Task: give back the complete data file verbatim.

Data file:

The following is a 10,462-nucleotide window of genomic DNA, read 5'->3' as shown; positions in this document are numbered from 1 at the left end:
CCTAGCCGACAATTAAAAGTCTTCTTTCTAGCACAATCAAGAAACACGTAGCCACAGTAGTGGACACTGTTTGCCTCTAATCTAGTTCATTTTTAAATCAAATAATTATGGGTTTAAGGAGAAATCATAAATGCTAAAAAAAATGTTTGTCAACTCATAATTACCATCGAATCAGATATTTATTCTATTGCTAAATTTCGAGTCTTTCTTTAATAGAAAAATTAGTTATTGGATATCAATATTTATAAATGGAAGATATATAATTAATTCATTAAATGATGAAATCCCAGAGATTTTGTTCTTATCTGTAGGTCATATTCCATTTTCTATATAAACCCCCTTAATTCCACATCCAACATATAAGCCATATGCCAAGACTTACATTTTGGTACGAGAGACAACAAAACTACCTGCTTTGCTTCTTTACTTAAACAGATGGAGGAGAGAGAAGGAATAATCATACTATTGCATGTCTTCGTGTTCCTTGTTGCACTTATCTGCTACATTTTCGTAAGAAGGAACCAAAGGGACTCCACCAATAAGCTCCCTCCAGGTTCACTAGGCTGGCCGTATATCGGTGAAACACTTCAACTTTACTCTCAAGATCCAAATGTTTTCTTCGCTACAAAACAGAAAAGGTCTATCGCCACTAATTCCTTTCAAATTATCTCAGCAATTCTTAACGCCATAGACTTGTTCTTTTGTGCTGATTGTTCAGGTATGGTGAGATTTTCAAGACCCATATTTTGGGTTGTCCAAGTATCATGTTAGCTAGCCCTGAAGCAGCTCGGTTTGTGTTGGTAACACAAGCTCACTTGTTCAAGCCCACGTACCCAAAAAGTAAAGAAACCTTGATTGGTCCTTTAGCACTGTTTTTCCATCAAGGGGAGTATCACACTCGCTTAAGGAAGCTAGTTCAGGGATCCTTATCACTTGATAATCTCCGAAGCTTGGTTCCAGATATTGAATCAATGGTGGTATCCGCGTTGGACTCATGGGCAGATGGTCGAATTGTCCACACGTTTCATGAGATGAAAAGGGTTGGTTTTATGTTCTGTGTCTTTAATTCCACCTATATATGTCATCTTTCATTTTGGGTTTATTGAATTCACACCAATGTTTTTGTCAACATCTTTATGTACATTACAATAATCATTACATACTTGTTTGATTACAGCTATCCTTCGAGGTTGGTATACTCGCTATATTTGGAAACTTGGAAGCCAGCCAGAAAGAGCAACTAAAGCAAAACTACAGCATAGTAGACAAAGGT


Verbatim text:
The following is a 10,462-nucleotide window of genomic DNA, read 5'->3' as shown; positions in this document are numbered from 1 at the left end:
CCTAGCCGACAATTAAAAGTCTTCTTTCTAGCACAATCAAGAAACACGTAGCCACAGTAGTGGACACTGTTTGCCTCTAATCTAGTTCATTTTTAAATCAAATAATTATGGGTTTAAGGAGAAATCATAAATGCTAAAAAAAATGTTTGTCAACTCATAATTACCATCGAATCAGATATTTATTCTATTGCTAAATTTCGAGTCTTTCTTTAATAGAAAAATTAGTTATTGGATATCAATATTTATAAATGGAAGATATATAATTAATTCATTAAATGATGAAATCCCAGAGATTTTGTTCTTATCTGTAGGTCATATTCCATTTTCTATATAAACCCCCTTAATTCCACATCCAACATATAAGCCATATGCCAAGACTTACATTTTGGTACGAGAGACAACAAAACTACCTGCTTTGCTTCTTTACTTAAACAGATGGAGGAGAGAGAAGGAATAATCATACTATTGCATGTCTTCGTGTTCCTTGTTGCACTTATCTGCTACATTTTCGTAAGAAGGAACCAAAGGGACTCCACCAATAAGCTCCCTCCAGGTTCACTAGGCTGGCCGTATATCGGTGAAACACTTCAACTTTACTCTCAAGATCCAAATGTTTTCTTCGCTACAAAACAGAAAAGGTCTATCGCCACTAATTCCTTTCAAATTATCTCAGCAATTCTTAACGCCATAGACTTGTTCTTTTGTGCTGATTGTTCAGGTATGGTGAGATTTTCAAGACCCATATTTTGGGTTGTCCAAGTATCATGTTAGCTAGCCCTGAAGCAGCTCGGTTTGTGTTGGTAACACAAGCTCACTTGTTCAAGCCCACGTACCCAAAAAGTAAAGAAACCTTGATTGGTCCTTTAGCACTGTTTTTCCATCAAGGGGAGTATCACACTCGCTTAAGGAAGCTAGTTCAGGGATCCTTATCACTTGATAATCTCCGAAGCTTGGTTCCAGATATTGAATCAATGGTGGTATCCGCGTTGGACTCATGGGCAGATGGTCGAATTGTCCACACGTTTCATGAGATGAAAAGGGTTGGTTTTATGTTCTGTGTCTTTAATTCCACCTATATATGTCATCTTTCATTTTGGGTTTATTGAATTCACACCAATGTTTTTGTCAACATCTTTATGTACATTACAATAATCATTACATACTTGTTTGATTACAGCTATCCTTCGAGGTTGGTATACTCGCTATATTTGGAAACTTGGAAGCCAGCCAGAAAGAGCAACTAAAGCAAAACTACAGCATAGTAGACAAAGGT